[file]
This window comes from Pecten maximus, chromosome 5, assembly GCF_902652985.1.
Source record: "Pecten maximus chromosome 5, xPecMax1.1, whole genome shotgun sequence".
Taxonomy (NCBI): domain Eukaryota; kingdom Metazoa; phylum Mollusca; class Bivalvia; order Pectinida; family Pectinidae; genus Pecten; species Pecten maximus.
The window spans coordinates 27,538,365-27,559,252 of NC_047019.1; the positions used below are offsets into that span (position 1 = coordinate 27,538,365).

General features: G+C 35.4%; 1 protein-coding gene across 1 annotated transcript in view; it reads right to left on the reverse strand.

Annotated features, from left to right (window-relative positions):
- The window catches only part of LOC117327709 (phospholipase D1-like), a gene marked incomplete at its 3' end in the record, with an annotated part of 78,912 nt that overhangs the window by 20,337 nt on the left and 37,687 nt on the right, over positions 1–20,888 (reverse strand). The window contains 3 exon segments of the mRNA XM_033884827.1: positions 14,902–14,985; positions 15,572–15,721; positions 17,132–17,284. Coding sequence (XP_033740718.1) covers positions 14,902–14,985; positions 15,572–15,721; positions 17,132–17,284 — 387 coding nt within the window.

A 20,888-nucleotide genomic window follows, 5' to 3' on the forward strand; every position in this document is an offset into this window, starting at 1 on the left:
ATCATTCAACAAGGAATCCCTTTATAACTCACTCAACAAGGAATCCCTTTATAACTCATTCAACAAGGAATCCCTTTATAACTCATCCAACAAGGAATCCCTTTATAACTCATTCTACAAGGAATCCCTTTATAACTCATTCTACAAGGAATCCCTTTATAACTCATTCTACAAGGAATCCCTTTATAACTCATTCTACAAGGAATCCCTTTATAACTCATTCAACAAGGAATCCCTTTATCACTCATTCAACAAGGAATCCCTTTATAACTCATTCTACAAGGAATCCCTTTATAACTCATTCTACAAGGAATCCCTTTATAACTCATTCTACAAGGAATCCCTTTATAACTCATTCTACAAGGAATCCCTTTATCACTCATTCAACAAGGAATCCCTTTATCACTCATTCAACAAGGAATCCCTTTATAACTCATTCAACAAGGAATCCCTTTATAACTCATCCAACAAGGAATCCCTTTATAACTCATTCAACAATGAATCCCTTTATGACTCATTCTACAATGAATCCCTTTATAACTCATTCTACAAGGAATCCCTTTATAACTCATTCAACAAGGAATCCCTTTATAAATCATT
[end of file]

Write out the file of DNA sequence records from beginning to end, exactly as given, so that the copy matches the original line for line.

This window comes from Pecten maximus, chromosome 5, assembly GCF_902652985.1.
Source record: "Pecten maximus chromosome 5, xPecMax1.1, whole genome shotgun sequence".
Taxonomy (NCBI): domain Eukaryota; kingdom Metazoa; phylum Mollusca; class Bivalvia; order Pectinida; family Pectinidae; genus Pecten; species Pecten maximus.
The window spans coordinates 27,538,365-27,559,252 of NC_047019.1; the positions used below are offsets into that span (position 1 = coordinate 27,538,365).

General features: G+C 35.4%; 1 protein-coding gene across 1 annotated transcript in view; it reads right to left on the reverse strand.

Annotated features, from left to right (window-relative positions):
- The window catches only part of LOC117327709 (phospholipase D1-like), a gene marked incomplete at its 3' end in the record, with an annotated part of 78,912 nt that overhangs the window by 20,337 nt on the left and 37,687 nt on the right, over positions 1–20,888 (reverse strand). The window contains 3 exon segments of the mRNA XM_033884827.1: positions 14,902–14,985; positions 15,572–15,721; positions 17,132–17,284. Coding sequence (XP_033740718.1) covers positions 14,902–14,985; positions 15,572–15,721; positions 17,132–17,284 — 387 coding nt within the window.

A 20,888-nucleotide genomic window follows, 5' to 3' on the forward strand; every position in this document is an offset into this window, starting at 1 on the left:
ATCATTCAACAAGGAATCCCTTTATAACTCACTCAACAAGGAATCCCTTTATAACTCATTCAACAAGGAATCCCTTTATAACTCATCCAACAAGGAATCCCTTTATAACTCATTCTACAAGGAATCCCTTTATAACTCATTCTACAAGGAATCCCTTTATAACTCATTCTACAAGGAATCCCTTTATAACTCATTCTACAAGGAATCCCTTTATAACTCATTCAACAAGGAATCCCTTTATCACTCATTCAACAAGGAATCCCTTTATAACTCATTCTACAAGGAATCCCTTTATAACTCATTCTACAAGGAATCCCTTTATAACTCATTCTACAAGGAATCCCTTTATAACTCATTCTACAAGGAATCCCTTTATCACTCATTCAACAAGGAATCCCTTTATCACTCATTCAACAAGGAATCCCTTTATAACTCATTCAACAAGGAATCCCTTTATAACTCATCCAACAAGGAATCCCTTTATAACTCATTCAACAATGAATCCCTTTATGACTCATTCTACAATGAATCCCTTTATAACTCATTCTACAAGGAATCCCTTTATAACTCATTCAACAAGGAATCCCTTTATAAATCATT